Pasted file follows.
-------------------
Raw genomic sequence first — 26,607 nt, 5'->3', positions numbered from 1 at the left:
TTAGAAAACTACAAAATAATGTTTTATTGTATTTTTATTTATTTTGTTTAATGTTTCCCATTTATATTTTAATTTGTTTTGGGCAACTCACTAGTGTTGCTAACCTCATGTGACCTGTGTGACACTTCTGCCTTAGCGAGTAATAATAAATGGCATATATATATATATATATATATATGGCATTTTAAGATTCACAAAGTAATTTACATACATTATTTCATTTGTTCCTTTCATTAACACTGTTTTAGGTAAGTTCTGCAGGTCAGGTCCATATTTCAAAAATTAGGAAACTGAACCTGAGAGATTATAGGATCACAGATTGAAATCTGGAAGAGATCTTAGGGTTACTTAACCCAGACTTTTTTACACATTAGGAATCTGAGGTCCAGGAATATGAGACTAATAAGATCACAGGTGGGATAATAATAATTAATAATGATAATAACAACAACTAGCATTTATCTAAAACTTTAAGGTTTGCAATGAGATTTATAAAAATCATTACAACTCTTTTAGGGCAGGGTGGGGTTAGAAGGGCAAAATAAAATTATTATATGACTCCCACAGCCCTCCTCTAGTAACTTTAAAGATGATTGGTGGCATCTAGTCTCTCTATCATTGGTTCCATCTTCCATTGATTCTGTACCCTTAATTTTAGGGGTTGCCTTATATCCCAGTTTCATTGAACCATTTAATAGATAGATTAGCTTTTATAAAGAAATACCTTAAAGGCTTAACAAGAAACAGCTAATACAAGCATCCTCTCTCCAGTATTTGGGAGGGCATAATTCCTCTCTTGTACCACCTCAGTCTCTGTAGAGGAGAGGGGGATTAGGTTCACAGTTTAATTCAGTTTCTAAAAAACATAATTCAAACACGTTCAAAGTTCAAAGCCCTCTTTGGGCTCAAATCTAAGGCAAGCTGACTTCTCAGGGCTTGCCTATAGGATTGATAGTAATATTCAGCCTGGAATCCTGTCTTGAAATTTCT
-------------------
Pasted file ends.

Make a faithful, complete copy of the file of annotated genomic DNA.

Raw genomic sequence first — 26,607 nt, 5'->3', positions numbered from 1 at the left:
TTAGAAAACTACAAAATAATGTTTTATTGTATTTTTATTTATTTTGTTTAATGTTTCCCATTTATATTTTAATTTGTTTTGGGCAACTCACTAGTGTTGCTAACCTCATGTGACCTGTGTGACACTTCTGCCTTAGCGAGTAATAATAAATGGCATATATATATATATATATATATATGGCATTTTAAGATTCACAAAGTAATTTACATACATTATTTCATTTGTTCCTTTCATTAACACTGTTTTAGGTAAGTTCTGCAGGTCAGGTCCATATTTCAAAAATTAGGAAACTGAACCTGAGAGATTATAGGATCACAGATTGAAATCTGGAAGAGATCTTAGGGTTACTTAACCCAGACTTTTTTACACATTAGGAATCTGAGGTCCAGGAATATGAGACTAATAAGATCACAGGTGGGATAATAATAATTAATAATGATAATAACAACAACTAGCATTTATCTAAAACTTTAAGGTTTGCAATGAGATTTATAAAAATCATTACAACTCTTTTAGGGCAGGGTGGGGTTAGAAGGGCAAAATAAAATTATTATATGACTCCCACAGCCCTCCTCTAGTAACTTTAAAGATGATTGGTGGCATCTAGTCTCTCTATCATTGGTTCCATCTTCCATTGATTCTGTACCCTTAATTTTAGGGGTTGCCTTATATCCCAGTTTCATTGAACCATTTAATAGATAGATTAGCTTTTATAAAGAAATACCTTAAAGGCTTAACAAGAAACAGCTAATACAAGCATCCTCTCTCCAGTATTTGGGAGGGCATAATTCCTCTCTTGTACCACCTCAGTCTCTGTAGAGGAGAGGGGGATTAGGTTCACAGTTTAATTCAGTTTCTAAAAAACATAATTCAAACACGTTCAAAGTTCAAAGCCCTCTTTGGGCTCAAATCTAAGGCAAGCTGACTTCTCAGGGCTTGCCTATAGGATTGATAGTAATATTCAGCCTGGAATCCTGTCTTGAAATTTCT